- If you prune only the first few suckers, your plant will still have a lot of branches. You’ll probably want to grow it so that it climbs some type of trellis if you go this route, or possibly inside a tomato cage.
- If you plan to use a stick to stake your tomato plants, you’ll probably want to keep an eye on the plant and prune out suckers as it grows so that you don’t have to keep adding stakes to the same plant to hold it up.
4. Remove the Suckers
Once you have decided which approach you are going to take to prune your indeterminate tomatoes, the next step will be to actually remove the suckers. Start by visually inspecting each plant to find suckers that need to come off. If they are small, you can snap them off with your thumb and index finger. If they are larger, or if you’d prefer not to use your hands, use a pair of small garden shears to snip away the suckers. You can let them fall to the ground or collect them to add to your compost bin.
Topping Indeterminate Tomato Plants
Topping tomato plants isn’t a part of ordinary pruning, but it is something that gardeners often do with indeterminate tomatoes toward the end of the growing season. Without being topped, indeterminate tomato varieties will keep growing taller, extending past your ability to trellis them or to reach the top to pick the fruit. By topping a tomato plant, which is simply cutting off the top of the growing stems (the main stem and any suckers you left on the plant), you can keep it from getting taller. Instead, the plant will stay at the same height and redirect its energy into fruit production.
How to Trim Tomato Plants (Determinate and Indeterminate)
All kinds of tomato plants can benefit from being trimmed periodically. This simply involves visually inspecting plants for leaves that are diseased or have sun damage and snipping them away. Examples of what you may want to trim away from your plant include:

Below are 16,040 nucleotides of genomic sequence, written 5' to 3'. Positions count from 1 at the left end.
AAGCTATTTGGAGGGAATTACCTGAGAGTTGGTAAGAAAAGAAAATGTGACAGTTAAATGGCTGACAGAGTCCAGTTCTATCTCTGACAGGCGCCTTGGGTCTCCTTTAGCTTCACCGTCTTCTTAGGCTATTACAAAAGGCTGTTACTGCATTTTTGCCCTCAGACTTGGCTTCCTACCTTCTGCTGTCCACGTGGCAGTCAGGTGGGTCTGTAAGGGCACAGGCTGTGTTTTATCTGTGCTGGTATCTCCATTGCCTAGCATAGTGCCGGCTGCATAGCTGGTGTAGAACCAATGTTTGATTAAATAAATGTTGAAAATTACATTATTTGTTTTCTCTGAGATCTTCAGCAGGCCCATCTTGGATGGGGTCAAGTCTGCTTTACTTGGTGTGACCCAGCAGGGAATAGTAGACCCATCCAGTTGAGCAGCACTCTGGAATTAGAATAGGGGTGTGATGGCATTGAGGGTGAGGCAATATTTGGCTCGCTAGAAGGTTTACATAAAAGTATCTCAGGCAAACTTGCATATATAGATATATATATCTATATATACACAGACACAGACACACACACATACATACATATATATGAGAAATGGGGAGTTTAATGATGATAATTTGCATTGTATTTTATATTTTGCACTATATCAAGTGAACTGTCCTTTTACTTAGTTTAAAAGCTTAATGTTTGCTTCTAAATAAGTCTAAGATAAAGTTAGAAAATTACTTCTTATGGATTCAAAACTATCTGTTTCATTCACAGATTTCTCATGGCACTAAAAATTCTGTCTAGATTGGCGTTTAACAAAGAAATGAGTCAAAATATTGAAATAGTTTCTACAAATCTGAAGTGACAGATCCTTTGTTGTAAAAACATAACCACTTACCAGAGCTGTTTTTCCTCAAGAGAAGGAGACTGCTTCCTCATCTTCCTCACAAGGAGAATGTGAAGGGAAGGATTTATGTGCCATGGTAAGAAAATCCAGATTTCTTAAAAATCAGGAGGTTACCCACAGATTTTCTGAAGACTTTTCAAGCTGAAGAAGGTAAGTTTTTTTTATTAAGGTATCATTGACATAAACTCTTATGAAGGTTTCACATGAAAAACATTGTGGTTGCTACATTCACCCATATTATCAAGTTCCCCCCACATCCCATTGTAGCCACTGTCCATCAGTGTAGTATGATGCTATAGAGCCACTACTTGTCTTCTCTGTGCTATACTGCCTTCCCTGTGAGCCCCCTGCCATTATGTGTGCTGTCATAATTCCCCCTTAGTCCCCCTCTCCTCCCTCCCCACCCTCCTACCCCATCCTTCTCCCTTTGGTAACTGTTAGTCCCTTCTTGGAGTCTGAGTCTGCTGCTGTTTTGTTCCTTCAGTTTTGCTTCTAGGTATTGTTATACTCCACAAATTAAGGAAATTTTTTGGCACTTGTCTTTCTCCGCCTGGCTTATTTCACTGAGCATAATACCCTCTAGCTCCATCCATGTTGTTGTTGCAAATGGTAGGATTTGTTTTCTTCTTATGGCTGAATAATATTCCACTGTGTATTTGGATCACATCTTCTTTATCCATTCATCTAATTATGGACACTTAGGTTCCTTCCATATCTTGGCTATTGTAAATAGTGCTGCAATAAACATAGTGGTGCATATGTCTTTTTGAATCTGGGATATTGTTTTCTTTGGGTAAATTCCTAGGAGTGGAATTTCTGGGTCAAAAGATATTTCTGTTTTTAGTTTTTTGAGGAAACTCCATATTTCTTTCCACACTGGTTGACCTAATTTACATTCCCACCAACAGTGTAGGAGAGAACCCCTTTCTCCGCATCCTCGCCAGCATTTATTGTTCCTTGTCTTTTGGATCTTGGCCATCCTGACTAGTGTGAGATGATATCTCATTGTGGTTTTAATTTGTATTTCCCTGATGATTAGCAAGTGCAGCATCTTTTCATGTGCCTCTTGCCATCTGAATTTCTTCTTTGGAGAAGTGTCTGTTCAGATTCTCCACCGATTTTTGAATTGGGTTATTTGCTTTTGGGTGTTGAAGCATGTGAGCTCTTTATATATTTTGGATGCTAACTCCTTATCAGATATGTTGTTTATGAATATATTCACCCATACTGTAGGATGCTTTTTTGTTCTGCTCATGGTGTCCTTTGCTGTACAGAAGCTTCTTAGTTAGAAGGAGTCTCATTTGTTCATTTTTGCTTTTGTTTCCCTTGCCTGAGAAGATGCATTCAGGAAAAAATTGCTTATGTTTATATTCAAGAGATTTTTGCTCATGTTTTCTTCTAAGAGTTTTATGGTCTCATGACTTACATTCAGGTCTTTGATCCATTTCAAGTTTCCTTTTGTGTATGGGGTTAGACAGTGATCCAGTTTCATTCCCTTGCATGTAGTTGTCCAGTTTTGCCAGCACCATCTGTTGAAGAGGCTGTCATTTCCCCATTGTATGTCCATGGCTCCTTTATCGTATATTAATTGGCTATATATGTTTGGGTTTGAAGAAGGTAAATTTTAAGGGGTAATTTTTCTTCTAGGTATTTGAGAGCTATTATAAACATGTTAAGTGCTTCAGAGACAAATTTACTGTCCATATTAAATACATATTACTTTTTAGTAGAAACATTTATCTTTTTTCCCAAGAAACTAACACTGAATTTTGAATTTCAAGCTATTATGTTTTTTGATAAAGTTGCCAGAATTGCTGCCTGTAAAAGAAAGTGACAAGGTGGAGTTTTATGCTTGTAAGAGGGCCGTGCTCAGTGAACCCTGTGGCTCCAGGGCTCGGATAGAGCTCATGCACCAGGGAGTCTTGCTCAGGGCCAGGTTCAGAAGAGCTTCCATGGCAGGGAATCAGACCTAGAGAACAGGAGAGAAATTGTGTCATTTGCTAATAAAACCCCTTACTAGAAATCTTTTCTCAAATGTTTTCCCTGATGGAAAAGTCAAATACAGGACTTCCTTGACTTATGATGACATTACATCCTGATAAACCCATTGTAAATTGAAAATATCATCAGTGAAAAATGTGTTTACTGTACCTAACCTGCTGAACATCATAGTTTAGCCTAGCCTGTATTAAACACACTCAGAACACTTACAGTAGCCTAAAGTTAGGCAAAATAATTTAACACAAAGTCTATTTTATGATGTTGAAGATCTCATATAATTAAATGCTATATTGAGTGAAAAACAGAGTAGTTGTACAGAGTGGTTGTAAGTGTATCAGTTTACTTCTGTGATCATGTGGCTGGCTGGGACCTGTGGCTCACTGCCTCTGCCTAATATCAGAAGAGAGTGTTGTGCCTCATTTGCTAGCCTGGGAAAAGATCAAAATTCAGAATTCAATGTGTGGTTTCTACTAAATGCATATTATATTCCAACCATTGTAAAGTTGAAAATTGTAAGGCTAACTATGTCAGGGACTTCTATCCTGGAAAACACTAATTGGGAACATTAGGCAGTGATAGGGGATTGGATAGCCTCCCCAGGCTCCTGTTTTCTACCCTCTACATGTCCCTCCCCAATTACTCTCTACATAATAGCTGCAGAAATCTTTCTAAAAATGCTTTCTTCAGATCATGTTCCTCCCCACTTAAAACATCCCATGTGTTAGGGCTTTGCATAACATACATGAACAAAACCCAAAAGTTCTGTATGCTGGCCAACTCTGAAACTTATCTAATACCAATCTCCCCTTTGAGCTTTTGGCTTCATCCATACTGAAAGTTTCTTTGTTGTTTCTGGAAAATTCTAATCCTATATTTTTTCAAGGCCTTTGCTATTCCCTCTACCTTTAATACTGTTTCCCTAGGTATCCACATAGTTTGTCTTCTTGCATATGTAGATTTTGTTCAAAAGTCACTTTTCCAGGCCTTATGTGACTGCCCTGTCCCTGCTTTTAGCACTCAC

- Leaves that cross over in a crowded in a way that would keep the plant’s main stem and branches from getting good airflow
- Spent trusses from which tomatoes have already been picked and yellow or brown leaves below current fruit production (Tomatoes start ripening at the bottom of a plant and move up.)
- Leaves that show sights of being affected by garden blight, such as brown spots or browning edges on leaves
- Leaves that appear to have been affected by tomato wilt or other kinds of tomato plant diseases
- Leaves that have insect or pest damage, such as the leafminer damage shown in the photo below
Grow a Bounty of Tasty Tomatoes
Now that you know how to tell if your tomato plants can benefit from pruning and you understand how it works, you’re prepared to start growing your own tasty tomatoes. If you’re not sure which approach you want to take, consider doing your own experiment. Instead of pruning all your indeterminate tomatoes the same way, prune a few to a single stem, cut off only the bottom suckers on a few, and do additional pruning on some others. That way, you’ll be able to discover what works best for you in your garden. After all, there is more than one right way to grow tomatoes (and prune them).